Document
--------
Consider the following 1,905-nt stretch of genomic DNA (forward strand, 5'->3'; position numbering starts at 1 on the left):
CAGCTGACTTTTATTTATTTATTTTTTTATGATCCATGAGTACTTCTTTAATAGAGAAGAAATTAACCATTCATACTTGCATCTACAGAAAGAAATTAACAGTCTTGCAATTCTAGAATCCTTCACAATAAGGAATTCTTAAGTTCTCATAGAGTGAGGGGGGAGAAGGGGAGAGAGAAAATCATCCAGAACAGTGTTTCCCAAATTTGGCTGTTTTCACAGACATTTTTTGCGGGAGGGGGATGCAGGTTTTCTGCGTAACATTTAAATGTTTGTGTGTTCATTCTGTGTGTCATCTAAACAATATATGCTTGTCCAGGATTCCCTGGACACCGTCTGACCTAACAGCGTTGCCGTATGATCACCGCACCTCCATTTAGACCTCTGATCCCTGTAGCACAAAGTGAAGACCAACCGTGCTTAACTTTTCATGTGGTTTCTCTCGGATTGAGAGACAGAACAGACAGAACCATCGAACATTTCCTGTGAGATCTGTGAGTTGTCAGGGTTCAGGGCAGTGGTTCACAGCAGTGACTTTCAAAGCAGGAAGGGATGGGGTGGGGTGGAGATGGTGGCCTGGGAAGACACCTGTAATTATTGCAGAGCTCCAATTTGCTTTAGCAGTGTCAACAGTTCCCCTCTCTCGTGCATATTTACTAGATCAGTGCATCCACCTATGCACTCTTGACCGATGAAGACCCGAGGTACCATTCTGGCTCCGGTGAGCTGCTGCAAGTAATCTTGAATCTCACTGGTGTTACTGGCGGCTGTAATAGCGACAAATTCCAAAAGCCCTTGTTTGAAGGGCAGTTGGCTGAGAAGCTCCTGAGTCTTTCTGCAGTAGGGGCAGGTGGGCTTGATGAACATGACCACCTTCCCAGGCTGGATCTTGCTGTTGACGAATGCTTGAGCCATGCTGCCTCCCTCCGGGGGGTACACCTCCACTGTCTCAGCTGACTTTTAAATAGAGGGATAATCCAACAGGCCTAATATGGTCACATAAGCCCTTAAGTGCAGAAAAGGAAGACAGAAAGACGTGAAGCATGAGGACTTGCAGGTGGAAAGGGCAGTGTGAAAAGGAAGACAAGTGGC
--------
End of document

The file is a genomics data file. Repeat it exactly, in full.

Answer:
Consider the following 1,905-nt stretch of genomic DNA (forward strand, 5'->3'; position numbering starts at 1 on the left):
CAGCTGACTTTTATTTATTTATTTTTTTATGATCCATGAGTACTTCTTTAATAGAGAAGAAATTAACCATTCATACTTGCATCTACAGAAAGAAATTAACAGTCTTGCAATTCTAGAATCCTTCACAATAAGGAATTCTTAAGTTCTCATAGAGTGAGGGGGGAGAAGGGGAGAGAGAAAATCATCCAGAACAGTGTTTCCCAAATTTGGCTGTTTTCACAGACATTTTTTGCGGGAGGGGGATGCAGGTTTTCTGCGTAACATTTAAATGTTTGTGTGTTCATTCTGTGTGTCATCTAAACAATATATGCTTGTCCAGGATTCCCTGGACACCGTCTGACCTAACAGCGTTGCCGTATGATCACCGCACCTCCATTTAGACCTCTGATCCCTGTAGCACAAAGTGAAGACCAACCGTGCTTAACTTTTCATGTGGTTTCTCTCGGATTGAGAGACAGAACAGACAGAACCATCGAACATTTCCTGTGAGATCTGTGAGTTGTCAGGGTTCAGGGCAGTGGTTCACAGCAGTGACTTTCAAAGCAGGAAGGGATGGGGTGGGGTGGAGATGGTGGCCTGGGAAGACACCTGTAATTATTGCAGAGCTCCAATTTGCTTTAGCAGTGTCAACAGTTCCCCTCTCTCGTGCATATTTACTAGATCAGTGCATCCACCTATGCACTCTTGACCGATGAAGACCCGAGGTACCATTCTGGCTCCGGTGAGCTGCTGCAAGTAATCTTGAATCTCACTGGTGTTACTGGCGGCTGTAATAGCGACAAATTCCAAAAGCCCTTGTTTGAAGGGCAGTTGGCTGAGAAGCTCCTGAGTCTTTCTGCAGTAGGGGCAGGTGGGCTTGATGAACATGACCACCTTCCCAGGCTGGATCTTGCTGTTGACGAATGCTTGAGCCATGCTGCCTCCCTCCGGGGGGTACACCTCCACTGTCTCAGCTGACTTTTAAATAGAGGGATAATCCAACAGGCCTAATATGGTCACATAAGCCCTTAAGTGCAGAAAAGGAAGACAGAAAGACGTGAAGCATGAGGACTTGCAGGTGGAAAGGGCAGTGTGAAAAGGAAGACAAGTGGC